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Los Angeles to spend $200M on housing for disabled tenants

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The city’s settlement of a 2012 lawsuit is the largest ever of its kind

The Los Angeles City Council agreed Tuesday to spend more than $200 million over the next 10 years to remodel and build new affordable apartments that are accessible to disabled residents. The decision settles a 2012 federal lawsuit brought by three nonprofit advocacy groups that accused the city of shirking its responsibility to make publicly funded housing projects accessible to residents with disabilities.

Los Angeles, "stands for inclusiveness and access for all ... If we have fallen short of that commitment, we need to fix it as quickly as possible," Mayor Eric Garcetti said a statement to the Los Angeles Times.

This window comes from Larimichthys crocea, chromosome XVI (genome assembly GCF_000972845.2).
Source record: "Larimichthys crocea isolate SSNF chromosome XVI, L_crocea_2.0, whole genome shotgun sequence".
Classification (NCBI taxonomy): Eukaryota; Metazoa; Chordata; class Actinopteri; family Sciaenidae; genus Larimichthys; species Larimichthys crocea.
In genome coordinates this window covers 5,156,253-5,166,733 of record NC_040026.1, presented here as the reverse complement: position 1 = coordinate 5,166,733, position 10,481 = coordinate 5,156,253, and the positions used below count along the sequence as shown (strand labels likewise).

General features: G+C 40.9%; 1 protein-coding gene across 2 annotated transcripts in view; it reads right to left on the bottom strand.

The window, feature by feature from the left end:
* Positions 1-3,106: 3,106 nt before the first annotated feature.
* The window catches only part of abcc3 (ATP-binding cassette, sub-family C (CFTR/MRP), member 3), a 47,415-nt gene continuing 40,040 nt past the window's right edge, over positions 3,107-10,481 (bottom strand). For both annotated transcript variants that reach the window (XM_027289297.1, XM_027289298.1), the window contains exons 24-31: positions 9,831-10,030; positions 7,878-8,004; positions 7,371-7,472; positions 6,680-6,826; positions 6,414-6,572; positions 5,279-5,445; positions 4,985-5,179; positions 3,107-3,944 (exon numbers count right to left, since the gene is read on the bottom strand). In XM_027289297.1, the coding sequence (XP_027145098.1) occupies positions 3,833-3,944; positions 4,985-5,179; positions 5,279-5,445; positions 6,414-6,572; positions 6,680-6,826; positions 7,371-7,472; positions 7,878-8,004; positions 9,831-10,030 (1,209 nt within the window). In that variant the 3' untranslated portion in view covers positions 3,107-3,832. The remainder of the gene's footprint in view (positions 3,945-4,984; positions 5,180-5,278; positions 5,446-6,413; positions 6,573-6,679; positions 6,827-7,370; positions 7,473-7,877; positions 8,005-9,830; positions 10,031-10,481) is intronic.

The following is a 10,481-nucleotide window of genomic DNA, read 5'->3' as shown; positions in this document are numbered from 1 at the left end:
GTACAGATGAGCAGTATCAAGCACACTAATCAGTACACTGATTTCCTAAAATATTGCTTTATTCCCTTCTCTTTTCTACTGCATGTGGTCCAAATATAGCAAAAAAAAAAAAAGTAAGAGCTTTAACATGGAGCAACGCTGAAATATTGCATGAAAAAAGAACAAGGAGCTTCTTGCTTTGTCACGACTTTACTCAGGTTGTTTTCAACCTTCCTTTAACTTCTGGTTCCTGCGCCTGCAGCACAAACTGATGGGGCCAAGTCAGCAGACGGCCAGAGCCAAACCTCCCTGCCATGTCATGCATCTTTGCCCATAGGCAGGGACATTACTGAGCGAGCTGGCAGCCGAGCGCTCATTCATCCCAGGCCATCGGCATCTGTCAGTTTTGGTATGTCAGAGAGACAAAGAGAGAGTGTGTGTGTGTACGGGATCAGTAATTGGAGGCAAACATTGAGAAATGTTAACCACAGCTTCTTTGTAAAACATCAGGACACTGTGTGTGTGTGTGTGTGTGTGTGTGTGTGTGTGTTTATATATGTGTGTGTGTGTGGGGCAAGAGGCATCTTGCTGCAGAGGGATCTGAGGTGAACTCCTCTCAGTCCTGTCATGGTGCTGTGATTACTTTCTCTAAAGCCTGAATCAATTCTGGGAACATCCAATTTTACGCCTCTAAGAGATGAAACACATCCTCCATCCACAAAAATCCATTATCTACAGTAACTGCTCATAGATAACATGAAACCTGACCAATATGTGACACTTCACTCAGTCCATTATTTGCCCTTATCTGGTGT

The Times reports that, among other issues brought up in the lawsuit, bathrooms are often too small to accommodate wheelchairs or lack support bars, and, in a few instances, doorways are so small that wheelchair users can’t even enter the units.

Now, the city will build new affordable housing and remodel existing units to make them accessible to disabled residents. Michael Allen, who represents the three nonprofits, tells the Los Angeles Daily News that the $200-million deal is the largest of its kind in U.S. history. In addition to that figure, the city will also pay out about $25 million in fees to the plaintiffs and their attorneys.

A spokesperson for the city administrator’s office tells the Daily News that some of that money could potentially come from the $1.2 billion housing bond to address homelessness that the city is putting before voters this November. In the meantime, though, Councilman Gil Cedillo is unfazed by the price of the settlement. He tells the Times that the city’s finances are in good shape and that the council is obligated to ensure equal access to publicly funded housing.